In digital environments, all interaction produces traces, mostly involuntary ones. The latter avoid all utterance and produce information on our behaviour. According to Louise Merzeau (2013), traces resist interpretations of semiology because they stem from another logic. Everything they carry is the product of processing: “computer processing of instructions, algorithmic processing of data, economic and strategic processing of databases of intentions”. Today digital businesses tend to impose marketing logic through the model of personal branding, profiling and e-reputation. “Opposing a publication function to this advertising acceptance of traces represents a major political and cultural issue” (Merzeau, 2013).
Let us keep in mind that the Internet is an opportunity for democracy, thanks to the egalitarian foundations that presided over its birth and development (Cardon, 2010). However, user communities still struggle with access, accessibility and reappropriation of traces. How could disabled people, consequently, organise their digital habitat while guaranteeing full social participation?
“The importance of accessibility to the physical, social, economic and cultural environment, to health and education and to information and communication, in enabling persons with disabilities to fully enjoy all human rights and fundamental freedoms”.
The access is therefore an essential condition for the exercise of human rights.
By positioning the notion of access in the conceptual domain of the environment to measure its impact on social participation, Patrick Fougeyrollas and his fellows (2015), Patrick Fougeyrollas and his colleagues (2015) presented access as the intersection between six dimensions and components of the environment. The dimensions are as follows: availability; accessibility; acceptability; affordability; usability, and adaptability. So the issue is not reduced to access to the IT tool, the network provider and wired or wireless access. We are facing a phase requiring digital literacy, learning and expertise, imperative to the use of technology and the administration of content.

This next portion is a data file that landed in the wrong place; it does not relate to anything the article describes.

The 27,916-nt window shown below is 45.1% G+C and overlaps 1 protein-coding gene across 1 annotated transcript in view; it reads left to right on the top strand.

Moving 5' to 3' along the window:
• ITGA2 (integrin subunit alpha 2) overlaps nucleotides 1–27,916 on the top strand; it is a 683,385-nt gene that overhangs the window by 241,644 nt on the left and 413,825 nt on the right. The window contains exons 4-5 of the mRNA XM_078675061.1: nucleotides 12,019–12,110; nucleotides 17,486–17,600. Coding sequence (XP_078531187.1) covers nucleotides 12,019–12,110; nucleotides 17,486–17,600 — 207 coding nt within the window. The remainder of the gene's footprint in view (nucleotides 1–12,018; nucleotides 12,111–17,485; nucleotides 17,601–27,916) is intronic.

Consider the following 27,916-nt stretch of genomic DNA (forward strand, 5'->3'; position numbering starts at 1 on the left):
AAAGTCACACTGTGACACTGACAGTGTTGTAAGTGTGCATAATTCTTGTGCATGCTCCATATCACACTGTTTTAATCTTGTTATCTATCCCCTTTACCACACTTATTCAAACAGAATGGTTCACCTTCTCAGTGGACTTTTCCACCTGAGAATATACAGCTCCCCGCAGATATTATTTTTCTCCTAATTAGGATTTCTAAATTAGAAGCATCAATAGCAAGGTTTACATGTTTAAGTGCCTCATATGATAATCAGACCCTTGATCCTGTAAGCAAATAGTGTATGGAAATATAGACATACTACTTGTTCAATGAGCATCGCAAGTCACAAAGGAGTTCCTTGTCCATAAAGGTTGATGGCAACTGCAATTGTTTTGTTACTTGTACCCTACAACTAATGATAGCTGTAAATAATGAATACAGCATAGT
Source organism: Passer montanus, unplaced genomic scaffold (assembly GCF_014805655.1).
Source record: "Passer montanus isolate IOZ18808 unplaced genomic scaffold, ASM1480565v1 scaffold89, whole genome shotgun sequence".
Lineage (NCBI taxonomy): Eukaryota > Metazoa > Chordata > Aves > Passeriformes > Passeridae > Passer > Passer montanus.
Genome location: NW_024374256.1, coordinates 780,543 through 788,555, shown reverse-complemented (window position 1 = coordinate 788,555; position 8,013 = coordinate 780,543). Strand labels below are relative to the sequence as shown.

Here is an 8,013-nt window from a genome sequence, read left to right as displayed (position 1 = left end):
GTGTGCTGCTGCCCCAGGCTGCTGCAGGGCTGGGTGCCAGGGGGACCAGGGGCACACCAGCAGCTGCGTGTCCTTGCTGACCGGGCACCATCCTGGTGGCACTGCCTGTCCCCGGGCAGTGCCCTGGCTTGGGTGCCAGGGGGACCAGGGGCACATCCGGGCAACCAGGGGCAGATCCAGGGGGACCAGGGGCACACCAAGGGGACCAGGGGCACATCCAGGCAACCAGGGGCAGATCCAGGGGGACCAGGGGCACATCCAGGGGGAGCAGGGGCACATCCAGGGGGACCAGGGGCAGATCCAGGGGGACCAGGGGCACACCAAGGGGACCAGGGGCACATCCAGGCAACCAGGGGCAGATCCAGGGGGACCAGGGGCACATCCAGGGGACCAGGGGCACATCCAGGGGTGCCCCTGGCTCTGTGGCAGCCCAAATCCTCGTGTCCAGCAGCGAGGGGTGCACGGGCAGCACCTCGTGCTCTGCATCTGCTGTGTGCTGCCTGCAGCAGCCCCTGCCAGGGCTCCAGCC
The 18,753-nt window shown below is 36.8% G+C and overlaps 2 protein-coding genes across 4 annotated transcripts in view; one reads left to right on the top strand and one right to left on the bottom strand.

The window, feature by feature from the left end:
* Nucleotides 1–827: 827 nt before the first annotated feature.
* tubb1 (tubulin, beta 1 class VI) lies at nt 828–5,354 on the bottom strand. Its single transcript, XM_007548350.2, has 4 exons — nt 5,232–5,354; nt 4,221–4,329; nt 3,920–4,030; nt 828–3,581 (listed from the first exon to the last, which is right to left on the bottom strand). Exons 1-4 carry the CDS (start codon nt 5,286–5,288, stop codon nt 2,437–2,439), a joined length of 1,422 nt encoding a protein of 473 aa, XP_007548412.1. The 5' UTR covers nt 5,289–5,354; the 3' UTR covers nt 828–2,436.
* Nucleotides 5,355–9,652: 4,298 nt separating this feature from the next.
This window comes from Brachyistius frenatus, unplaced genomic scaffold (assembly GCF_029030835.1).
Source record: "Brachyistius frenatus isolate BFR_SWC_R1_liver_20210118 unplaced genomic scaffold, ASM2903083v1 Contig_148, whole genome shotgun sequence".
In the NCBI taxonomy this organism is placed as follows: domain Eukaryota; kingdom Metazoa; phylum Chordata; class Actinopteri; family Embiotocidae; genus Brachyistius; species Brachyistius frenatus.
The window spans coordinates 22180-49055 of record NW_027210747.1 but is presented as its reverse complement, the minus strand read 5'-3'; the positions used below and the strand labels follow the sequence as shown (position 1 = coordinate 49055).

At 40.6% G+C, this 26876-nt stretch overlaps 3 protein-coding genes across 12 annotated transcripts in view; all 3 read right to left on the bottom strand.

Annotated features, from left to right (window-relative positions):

It points out that more than half of the participants (59%) “rarely or never used mainstream video chat (e.g., Facetime)”. The study showed that “despite experiencing obstacles to attending appointments and expressing receptivity towards telepsychiatry, participants did not have access to these services. It is important to provide education to clinicians on the potential of telepsychiatry to improve service access”.
In the era where digital technology affects personal and environmental factors and everyone’s life habits, the full social participation of disabled people should question usage rather than access. What can we do with and in digital so that our presence is not limited to one or more identities exploited by trackers (governments, companies, individuals, and others)? We are facing a socio-technical ecosystem where the user is the centre and the brain. It is therefore essential, for the disabled person as well as for any other person, to create methods and find ways to develop social links, self-esteem, control of one’s life and time, quality of life, and to build online communities. How to think digital traces in an approach that no longer refers to an identity but to an ability to manage communication?
The “Digital divide” concept implies that inclusion is the answer. The web was initially designed to work for everyone, regardless of hardware, software, language, location or ability. It means that the web should be accessible to people with various range of hearing, movement, sight and cognitive abilities..